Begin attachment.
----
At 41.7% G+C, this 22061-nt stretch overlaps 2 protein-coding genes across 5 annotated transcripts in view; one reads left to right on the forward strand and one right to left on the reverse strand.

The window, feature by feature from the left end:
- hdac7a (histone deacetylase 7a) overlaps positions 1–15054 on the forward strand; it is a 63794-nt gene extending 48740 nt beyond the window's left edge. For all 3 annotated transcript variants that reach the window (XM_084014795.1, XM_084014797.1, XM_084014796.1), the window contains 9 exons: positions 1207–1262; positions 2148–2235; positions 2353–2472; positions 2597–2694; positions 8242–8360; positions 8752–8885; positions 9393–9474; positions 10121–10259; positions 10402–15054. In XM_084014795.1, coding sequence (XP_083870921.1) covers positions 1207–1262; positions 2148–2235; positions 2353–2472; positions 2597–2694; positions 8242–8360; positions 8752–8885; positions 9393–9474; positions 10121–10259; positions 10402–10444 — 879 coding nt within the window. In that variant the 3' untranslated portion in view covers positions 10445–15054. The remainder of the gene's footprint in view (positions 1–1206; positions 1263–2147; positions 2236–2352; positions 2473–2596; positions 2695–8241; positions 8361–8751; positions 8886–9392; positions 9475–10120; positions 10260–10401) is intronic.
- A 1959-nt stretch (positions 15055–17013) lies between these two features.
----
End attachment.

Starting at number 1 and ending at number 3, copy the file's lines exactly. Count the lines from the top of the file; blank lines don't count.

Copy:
At 41.7% G+C, this 22061-nt stretch overlaps 2 protein-coding genes across 5 annotated transcripts in view; one reads left to right on the forward strand and one right to left on the reverse strand.

The window, feature by feature from the left end:
- hdac7a (histone deacetylase 7a) overlaps positions 1–15054 on the forward strand; it is a 63794-nt gene extending 48740 nt beyond the window's left edge. For all 3 annotated transcript variants that reach the window (XM_084014795.1, XM_084014797.1, XM_084014796.1), the window contains 9 exons: positions 1207–1262; positions 2148–2235; positions 2353–2472; positions 2597–2694; positions 8242–8360; positions 8752–8885; positions 9393–9474; positions 10121–10259; positions 10402–15054. In XM_084014795.1, coding sequence (XP_083870921.1) covers positions 1207–1262; positions 2148–2235; positions 2353–2472; positions 2597–2694; positions 8242–8360; positions 8752–8885; positions 9393–9474; positions 10121–10259; positions 10402–10444 — 879 coding nt within the window. In that variant the 3' untranslated portion in view covers positions 10445–15054. The remainder of the gene's footprint in view (positions 1–1206; positions 1263–2147; positions 2236–2352; positions 2473–2596; positions 2695–8241; positions 8361–8751; positions 8886–9392; positions 9475–10120; positions 10260–10401) is intronic.